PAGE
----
×

India

Justice Kant’s Observations On Nupur Sharma’s Conduct Show Why Obiter Dicta Remains Relevant For Judiciary

While there has been a debate on whether and to what extent the judge's observations or remarks should be given importance, the accepted principle is that whenever a judge makes "a definite opinion", the same has to be taken more seriously than just an opinion.

Supreme Court Justice Kant
Justice Surya Kant came down heavily on suspended BJP spokesperson Nupur Sharma for having “ignited emotions across the country” and being “single-handedly responsible for what is happening in the country”.

After having faced criticism, some of it unwarranted, over several of its decisions, especially in politically-sensitive cases, the hashtag Supreme Court today trended on social media for the right reasons. In fact, more than the Supreme Court, hashtag Justice Kant trended throughout the day after the Supreme Court bench headed by Justice Surya Kant came down heavily on suspended BJP spokesperson Nupur Sharma for having “ignited emotions across the country” and being “single-handedly responsible for what is happening in the country”.

During the hearing of Sharma’s plea to transfer multiple FIRs filed against her to Delhi, Justice Surya Kant observed, “What if she is the spokesperson of a party? She thinks she has the back up of power and can make any statement without respect to the law of the land?”

There has often been a debate over the issue of judges making oral observations – obiter dicta – or remarks during hearings on important matters. While it has been questioned whether and to what extent these remarks should be given importance, the accepted principle is that whenever a judge makes “a definite opinion”, the same has to be taken more seriously than just an opinion – the differentiation was made by jurist Nani Palkivala during a case decades ago in 1954.

When, for example, the Supreme Court equated the Central Bureau of Investigation (CBI), acting at the behest of “its political masters”, with a “caged parrot”, the world took note of it, and even today, whenever the CBI acts in a partisan manner, the phrase is repeated.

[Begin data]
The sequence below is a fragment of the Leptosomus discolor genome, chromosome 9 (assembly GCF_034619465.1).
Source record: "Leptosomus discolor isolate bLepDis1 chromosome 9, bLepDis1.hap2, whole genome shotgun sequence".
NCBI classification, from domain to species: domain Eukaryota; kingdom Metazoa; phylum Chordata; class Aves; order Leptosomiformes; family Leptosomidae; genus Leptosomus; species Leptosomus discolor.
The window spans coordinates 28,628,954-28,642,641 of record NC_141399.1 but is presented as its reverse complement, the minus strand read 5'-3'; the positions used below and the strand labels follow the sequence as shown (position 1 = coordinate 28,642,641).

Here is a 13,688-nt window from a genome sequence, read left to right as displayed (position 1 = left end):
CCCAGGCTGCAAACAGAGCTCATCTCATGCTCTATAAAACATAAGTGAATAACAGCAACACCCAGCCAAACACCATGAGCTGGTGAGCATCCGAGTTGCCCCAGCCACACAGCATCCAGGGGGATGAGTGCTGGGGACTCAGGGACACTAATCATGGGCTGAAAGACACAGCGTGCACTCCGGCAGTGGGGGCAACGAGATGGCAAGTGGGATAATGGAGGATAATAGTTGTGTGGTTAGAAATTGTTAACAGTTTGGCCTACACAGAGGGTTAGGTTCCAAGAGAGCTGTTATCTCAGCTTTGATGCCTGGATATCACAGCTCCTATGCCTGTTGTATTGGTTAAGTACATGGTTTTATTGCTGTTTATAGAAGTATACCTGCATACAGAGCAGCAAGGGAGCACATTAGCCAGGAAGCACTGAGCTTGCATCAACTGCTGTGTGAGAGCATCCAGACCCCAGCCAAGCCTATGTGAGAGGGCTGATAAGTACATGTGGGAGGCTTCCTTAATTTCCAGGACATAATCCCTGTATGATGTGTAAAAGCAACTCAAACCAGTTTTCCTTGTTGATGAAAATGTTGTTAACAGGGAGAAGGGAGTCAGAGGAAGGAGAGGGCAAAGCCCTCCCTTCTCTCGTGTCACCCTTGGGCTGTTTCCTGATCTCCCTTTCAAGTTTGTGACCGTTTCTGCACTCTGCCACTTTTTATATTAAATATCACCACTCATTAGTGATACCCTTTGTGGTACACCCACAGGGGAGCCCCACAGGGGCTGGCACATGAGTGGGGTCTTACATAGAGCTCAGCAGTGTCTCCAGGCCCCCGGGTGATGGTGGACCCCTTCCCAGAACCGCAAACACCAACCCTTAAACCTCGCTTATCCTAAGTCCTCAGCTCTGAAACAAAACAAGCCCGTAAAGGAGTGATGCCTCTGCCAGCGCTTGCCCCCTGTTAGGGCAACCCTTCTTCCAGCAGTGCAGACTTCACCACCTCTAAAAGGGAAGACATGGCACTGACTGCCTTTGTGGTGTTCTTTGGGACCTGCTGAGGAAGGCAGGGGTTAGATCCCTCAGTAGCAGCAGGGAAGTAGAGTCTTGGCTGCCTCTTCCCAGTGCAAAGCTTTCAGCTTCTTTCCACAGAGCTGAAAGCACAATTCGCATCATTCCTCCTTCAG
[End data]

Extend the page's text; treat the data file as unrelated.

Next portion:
Such was the power of the observation that a sitting Law Minister, Ashwani Kumar, accused of making changes to a draft report that the CBI was going to file in the Supreme Court with regard to its investigation into the coal blocks allocation scam, had to resign.

Today’s observations by Justice Surya Kant are no less important. For, he may have sent out a categorical message to the hate-mongers, who are trying to divide the country on religious grounds, that they can’t do it with impunity.

This, incidentally, isn’t the first time the Judge, who comes from a very humble Haryana family and was the youngest-ever Advocate General of Haryana and is in line to be the Chief Justice of India in November 2025, has made headlines for his courtroom observations.

During a hearing in the case of farmers’ killing in Lakhimpur Kheri, Justice Surya Kant had observed, “We are sorry to say that prima facie it appears that one particular accused is being given benefits by overlapping two FIRs.”

It was after the strong observations by the Supreme Court bench in this high profile case that a semblance of action was initiated against the accused. Ashish Mishra, the main accused in the case where a group of farmers were mowed down without any provocation, is the son of Union Minister of State for Home Ajay Mishra.

Similarly, Justice Surya Kant’s damning observations about the fact that every time pollution levels in the national capital showed signs of rising, blame was shifted on to the hapless farmers. “It has become a fashion to bash farmers… I am a farmer,” he had said and caught everyone’s attention for the truth in his words.

Today, Justice Surya Kant has, once again, underscored the truth in Palkivala’s words that obiter dictum, in so far as it is a definite opinion, remains relevant to any judicial set up.